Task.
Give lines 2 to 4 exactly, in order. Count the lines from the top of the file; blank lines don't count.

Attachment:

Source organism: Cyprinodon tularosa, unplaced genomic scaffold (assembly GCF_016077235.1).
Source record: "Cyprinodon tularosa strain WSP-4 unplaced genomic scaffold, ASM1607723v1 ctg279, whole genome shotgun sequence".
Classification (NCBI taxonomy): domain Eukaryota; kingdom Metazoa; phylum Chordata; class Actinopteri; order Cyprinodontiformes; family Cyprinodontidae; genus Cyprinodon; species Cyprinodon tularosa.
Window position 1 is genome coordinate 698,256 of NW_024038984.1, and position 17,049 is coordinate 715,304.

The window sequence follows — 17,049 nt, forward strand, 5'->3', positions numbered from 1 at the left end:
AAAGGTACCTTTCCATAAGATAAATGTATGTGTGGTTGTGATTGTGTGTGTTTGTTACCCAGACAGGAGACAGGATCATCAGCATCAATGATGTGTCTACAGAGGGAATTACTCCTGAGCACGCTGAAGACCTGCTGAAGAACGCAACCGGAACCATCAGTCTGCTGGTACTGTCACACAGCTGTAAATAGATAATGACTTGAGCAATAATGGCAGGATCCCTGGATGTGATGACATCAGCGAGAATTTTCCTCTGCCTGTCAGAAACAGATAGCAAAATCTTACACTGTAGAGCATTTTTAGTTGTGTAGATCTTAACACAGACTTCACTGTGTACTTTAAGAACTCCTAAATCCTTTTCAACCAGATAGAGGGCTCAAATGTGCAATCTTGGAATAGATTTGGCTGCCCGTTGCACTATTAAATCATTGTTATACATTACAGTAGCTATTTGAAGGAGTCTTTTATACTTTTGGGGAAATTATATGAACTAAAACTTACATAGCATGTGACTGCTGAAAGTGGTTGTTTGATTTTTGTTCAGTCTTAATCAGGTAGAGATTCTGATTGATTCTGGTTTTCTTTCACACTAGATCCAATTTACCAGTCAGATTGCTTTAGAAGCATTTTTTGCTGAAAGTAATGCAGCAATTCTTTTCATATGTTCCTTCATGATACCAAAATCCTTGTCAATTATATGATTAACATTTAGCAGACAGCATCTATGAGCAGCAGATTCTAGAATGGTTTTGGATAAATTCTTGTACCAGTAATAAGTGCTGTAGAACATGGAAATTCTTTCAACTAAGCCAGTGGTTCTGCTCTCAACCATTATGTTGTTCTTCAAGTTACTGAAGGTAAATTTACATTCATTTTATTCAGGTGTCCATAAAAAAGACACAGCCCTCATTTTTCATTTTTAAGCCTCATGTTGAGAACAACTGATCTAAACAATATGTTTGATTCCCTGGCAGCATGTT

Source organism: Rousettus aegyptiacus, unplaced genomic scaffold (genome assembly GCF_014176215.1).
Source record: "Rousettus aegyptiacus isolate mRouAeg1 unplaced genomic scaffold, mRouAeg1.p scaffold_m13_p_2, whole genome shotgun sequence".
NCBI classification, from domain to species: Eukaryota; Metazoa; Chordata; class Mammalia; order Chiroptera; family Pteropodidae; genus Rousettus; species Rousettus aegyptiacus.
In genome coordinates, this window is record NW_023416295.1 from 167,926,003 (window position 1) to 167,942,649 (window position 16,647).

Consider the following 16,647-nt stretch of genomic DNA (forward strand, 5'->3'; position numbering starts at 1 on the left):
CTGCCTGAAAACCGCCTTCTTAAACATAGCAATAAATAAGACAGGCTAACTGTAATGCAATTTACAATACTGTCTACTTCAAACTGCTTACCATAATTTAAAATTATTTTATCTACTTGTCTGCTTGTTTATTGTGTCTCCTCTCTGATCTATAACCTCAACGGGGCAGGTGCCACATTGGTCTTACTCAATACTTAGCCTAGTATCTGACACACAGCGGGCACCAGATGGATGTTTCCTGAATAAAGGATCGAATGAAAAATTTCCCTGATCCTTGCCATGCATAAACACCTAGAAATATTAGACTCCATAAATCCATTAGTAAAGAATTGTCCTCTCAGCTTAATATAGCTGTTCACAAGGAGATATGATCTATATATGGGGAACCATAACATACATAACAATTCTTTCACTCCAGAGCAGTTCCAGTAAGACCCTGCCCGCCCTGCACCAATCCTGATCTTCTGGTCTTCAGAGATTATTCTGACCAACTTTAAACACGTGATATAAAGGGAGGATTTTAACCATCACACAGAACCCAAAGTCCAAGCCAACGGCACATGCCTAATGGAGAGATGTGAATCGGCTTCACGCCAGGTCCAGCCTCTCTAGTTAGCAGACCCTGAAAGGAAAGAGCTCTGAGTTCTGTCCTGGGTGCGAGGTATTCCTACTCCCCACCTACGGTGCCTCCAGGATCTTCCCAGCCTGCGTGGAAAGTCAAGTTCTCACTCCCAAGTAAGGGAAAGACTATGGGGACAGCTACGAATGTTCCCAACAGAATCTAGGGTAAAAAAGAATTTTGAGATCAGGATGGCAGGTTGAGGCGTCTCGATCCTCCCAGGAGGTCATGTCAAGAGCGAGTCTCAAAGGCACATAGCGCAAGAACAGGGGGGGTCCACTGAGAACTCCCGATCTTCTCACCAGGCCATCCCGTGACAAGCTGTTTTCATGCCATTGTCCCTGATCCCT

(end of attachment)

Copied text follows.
Source record: "Cyprinodon tularosa strain WSP-4 unplaced genomic scaffold, ASM1607723v1 ctg279, whole genome shotgun sequence".
Classification (NCBI taxonomy): domain Eukaryota; kingdom Metazoa; phylum Chordata; class Actinopteri; order Cyprinodontiformes; family Cyprinodontidae; genus Cyprinodon; species Cyprinodon tularosa.
Window position 1 is genome coordinate 698,256 of NW_024038984.1, and position 17,049 is coordinate 715,304.